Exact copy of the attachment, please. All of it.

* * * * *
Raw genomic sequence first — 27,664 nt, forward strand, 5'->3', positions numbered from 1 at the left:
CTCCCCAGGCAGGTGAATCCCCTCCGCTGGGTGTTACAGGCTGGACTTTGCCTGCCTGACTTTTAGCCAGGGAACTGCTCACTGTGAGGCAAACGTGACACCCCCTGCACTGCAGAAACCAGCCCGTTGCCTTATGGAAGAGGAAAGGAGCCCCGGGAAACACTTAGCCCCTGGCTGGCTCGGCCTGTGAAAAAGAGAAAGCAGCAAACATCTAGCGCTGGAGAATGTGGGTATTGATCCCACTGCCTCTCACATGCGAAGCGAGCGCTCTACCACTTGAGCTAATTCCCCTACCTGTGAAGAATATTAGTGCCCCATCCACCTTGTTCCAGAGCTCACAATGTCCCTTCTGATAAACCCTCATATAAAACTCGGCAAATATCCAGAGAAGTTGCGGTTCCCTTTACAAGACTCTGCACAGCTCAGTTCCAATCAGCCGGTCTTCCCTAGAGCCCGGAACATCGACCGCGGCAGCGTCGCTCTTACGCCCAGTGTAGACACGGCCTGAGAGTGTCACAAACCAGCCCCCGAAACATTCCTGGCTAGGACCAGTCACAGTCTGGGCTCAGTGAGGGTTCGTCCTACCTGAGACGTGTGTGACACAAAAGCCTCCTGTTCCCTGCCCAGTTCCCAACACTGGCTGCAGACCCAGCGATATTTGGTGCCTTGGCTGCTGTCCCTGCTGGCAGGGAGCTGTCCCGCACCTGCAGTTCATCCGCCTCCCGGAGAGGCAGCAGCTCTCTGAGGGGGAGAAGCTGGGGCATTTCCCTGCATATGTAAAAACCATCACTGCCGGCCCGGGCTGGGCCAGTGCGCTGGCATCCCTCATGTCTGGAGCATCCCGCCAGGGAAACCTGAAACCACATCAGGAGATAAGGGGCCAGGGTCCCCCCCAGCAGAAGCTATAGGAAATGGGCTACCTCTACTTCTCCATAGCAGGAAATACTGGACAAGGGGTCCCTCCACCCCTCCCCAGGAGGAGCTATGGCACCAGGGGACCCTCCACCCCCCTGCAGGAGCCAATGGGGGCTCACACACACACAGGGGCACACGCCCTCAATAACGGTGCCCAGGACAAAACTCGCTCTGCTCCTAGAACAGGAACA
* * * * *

Raw genomic sequence first — 27,664 nt, forward strand, 5'->3', positions numbered from 1 at the left:
CTCCCCAGGCAGGTGAATCCCCTCCGCTGGGTGTTACAGGCTGGACTTTGCCTGCCTGACTTTTAGCCAGGGAACTGCTCACTGTGAGGCAAACGTGACACCCCCTGCACTGCAGAAACCAGCCCGTTGCCTTATGGAAGAGGAAAGGAGCCCCGGGAAACACTTAGCCCCTGGCTGGCTCGGCCTGTGAAAAAGAGAAAGCAGCAAACATCTAGCGCTGGAGAATGTGGGTATTGATCCCACTGCCTCTCACATGCGAAGCGAGCGCTCTACCACTTGAGCTAATTCCCCTACCTGTGAAGAATATTAGTGCCCCATCCACCTTGTTCCAGAGCTCACAATGTCCCTTCTGATAAACCCTCATATAAAACTCGGCAAATATCCAGAGAAGTTGCGGTTCCCTTTACAAGACTCTGCACAGCTCAGTTCCAATCAGCCGGTCTTCCCTAGAGCCCGGAACATCGACCGCGGCAGCGTCGCTCTTACGCCCAGTGTAGACACGGCCTGAGAGTGTCACAAACCAGCCCCCGAAACATTCCTGGCTAGGACCAGTCACAGTCTGGGCTCAGTGAGGGTTCGTCCTACCTGAGACGTGTGTGACACAAAAGCCTCCTGTTCCCTGCCCAGTTCCCAACACTGGCTGCAGACCCAGCGATATTTGGTGCCTTGGCTGCTGTCCCTGCTGGCAGGGAGCTGTCCCGCACCTGCAGTTCATCCGCCTCCCGGAGAGGCAGCAGCTCTCTGAGGGGGAGAAGCTGGGGCATTTCCCTGCATATGTAAAAACCATCACTGCCGGCCCGGGCTGGGCCAGTGCGCTGGCATCCCTCATGTCTGGAGCATCCCGCCAGGGAAACCTGAAACCACATCAGGAGATAAGGGGCCAGGGTCCCCCCCAGCAGAAGCTATAGGAAATGGGCTACCTCTACTTCTCCATAGCAGGAAATACTGGACAAGGGGTCCCTCCACCCCTCCCCAGGAGGAGCTATGGCACCAGGGGACCCTCCACCCCCCTGCAGGAGCCAATGGGGGCTCACACACACACAGGGGCACACGCCCTCAATAACGGTGCCCAGGACAAAACTCGCTCTGCTCCTAGAACAGGAACA